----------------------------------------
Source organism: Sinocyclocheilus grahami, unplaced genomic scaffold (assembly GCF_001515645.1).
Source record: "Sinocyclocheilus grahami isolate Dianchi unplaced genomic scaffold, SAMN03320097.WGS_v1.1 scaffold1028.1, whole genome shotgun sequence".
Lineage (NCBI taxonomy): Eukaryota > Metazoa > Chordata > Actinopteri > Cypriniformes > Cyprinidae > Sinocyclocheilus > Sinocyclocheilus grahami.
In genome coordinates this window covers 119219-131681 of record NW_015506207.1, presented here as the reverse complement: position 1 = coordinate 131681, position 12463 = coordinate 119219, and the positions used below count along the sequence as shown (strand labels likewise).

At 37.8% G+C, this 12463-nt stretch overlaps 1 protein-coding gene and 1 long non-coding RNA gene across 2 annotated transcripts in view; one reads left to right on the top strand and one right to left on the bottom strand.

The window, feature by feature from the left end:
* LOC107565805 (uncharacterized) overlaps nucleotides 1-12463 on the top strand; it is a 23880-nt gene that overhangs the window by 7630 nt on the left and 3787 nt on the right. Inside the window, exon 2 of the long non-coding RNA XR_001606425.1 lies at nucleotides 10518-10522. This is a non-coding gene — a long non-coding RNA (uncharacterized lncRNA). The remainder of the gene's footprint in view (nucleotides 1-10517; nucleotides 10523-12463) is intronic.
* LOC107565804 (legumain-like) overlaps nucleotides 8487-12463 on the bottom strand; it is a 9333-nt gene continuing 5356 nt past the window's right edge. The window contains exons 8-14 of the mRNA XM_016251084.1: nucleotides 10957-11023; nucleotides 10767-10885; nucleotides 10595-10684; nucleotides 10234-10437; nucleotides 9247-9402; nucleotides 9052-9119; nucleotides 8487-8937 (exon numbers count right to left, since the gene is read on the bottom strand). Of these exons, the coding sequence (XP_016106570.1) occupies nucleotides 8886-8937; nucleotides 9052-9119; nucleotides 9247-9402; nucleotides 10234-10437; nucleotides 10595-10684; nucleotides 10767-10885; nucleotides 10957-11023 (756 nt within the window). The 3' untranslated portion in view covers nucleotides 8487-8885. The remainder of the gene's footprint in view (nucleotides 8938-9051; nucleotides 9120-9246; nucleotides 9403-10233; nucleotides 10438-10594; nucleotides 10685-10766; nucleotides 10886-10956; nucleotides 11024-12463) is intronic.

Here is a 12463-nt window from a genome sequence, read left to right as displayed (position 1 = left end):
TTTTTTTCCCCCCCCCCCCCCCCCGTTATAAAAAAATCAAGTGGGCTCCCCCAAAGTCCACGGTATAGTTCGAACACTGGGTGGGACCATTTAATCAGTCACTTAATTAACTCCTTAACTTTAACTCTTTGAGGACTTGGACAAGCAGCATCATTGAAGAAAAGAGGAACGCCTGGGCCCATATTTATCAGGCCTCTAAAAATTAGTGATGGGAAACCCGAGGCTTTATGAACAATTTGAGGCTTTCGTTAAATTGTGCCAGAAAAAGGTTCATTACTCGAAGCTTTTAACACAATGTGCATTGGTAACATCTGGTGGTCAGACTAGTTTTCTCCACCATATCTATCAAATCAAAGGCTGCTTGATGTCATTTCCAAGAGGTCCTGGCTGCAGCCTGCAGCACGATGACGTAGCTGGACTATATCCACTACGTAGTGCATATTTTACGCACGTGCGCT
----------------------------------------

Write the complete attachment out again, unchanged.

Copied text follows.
Source organism: Sinocyclocheilus grahami, unplaced genomic scaffold (assembly GCF_001515645.1).
Source record: "Sinocyclocheilus grahami isolate Dianchi unplaced genomic scaffold, SAMN03320097.WGS_v1.1 scaffold1028.1, whole genome shotgun sequence".
Lineage (NCBI taxonomy): Eukaryota > Metazoa > Chordata > Actinopteri > Cypriniformes > Cyprinidae > Sinocyclocheilus > Sinocyclocheilus grahami.
In genome coordinates this window covers 119219-131681 of record NW_015506207.1, presented here as the reverse complement: position 1 = coordinate 131681, position 12463 = coordinate 119219, and the positions used below count along the sequence as shown (strand labels likewise).

At 37.8% G+C, this 12463-nt stretch overlaps 1 protein-coding gene and 1 long non-coding RNA gene across 2 annotated transcripts in view; one reads left to right on the top strand and one right to left on the bottom strand.

The window, feature by feature from the left end:
* LOC107565805 (uncharacterized) overlaps nucleotides 1-12463 on the top strand; it is a 23880-nt gene that overhangs the window by 7630 nt on the left and 3787 nt on the right. Inside the window, exon 2 of the long non-coding RNA XR_001606425.1 lies at nucleotides 10518-10522. This is a non-coding gene — a long non-coding RNA (uncharacterized lncRNA). The remainder of the gene's footprint in view (nucleotides 1-10517; nucleotides 10523-12463) is intronic.
* LOC107565804 (legumain-like) overlaps nucleotides 8487-12463 on the bottom strand; it is a 9333-nt gene continuing 5356 nt past the window's right edge. The window contains exons 8-14 of the mRNA XM_016251084.1: nucleotides 10957-11023; nucleotides 10767-10885; nucleotides 10595-10684; nucleotides 10234-10437; nucleotides 9247-9402; nucleotides 9052-9119; nucleotides 8487-8937 (exon numbers count right to left, since the gene is read on the bottom strand). Of these exons, the coding sequence (XP_016106570.1) occupies nucleotides 8886-8937; nucleotides 9052-9119; nucleotides 9247-9402; nucleotides 10234-10437; nucleotides 10595-10684; nucleotides 10767-10885; nucleotides 10957-11023 (756 nt within the window). The 3' untranslated portion in view covers nucleotides 8487-8885. The remainder of the gene's footprint in view (nucleotides 8938-9051; nucleotides 9120-9246; nucleotides 9403-10233; nucleotides 10438-10594; nucleotides 10685-10766; nucleotides 10886-10956; nucleotides 11024-12463) is intronic.

Here is a 12463-nt window from a genome sequence, read left to right as displayed (position 1 = left end):
TTTTTTTCCCCCCCCCCCCCCCCCGTTATAAAAAAATCAAGTGGGCTCCCCCAAAGTCCACGGTATAGTTCGAACACTGGGTGGGACCATTTAATCAGTCACTTAATTAACTCCTTAACTTTAACTCTTTGAGGACTTGGACAAGCAGCATCATTGAAGAAAAGAGGAACGCCTGGGCCCATATTTATCAGGCCTCTAAAAATTAGTGATGGGAAACCCGAGGCTTTATGAACAATTTGAGGCTTTCGTTAAATTGTGCCAGAAAAAGGTTCATTACTCGAAGCTTTTAACACAATGTGCATTGGTAACATCTGGTGGTCAGACTAGTTTTCTCCACCATATCTATCAAATCAAAGGCTGCTTGATGTCATTTCCAAGAGGTCCTGGCTGCAGCCTGCAGCACGATGACGTAGCTGGACTATATCCACTACGTAGTGCATATTTTACGCACGTGCGCT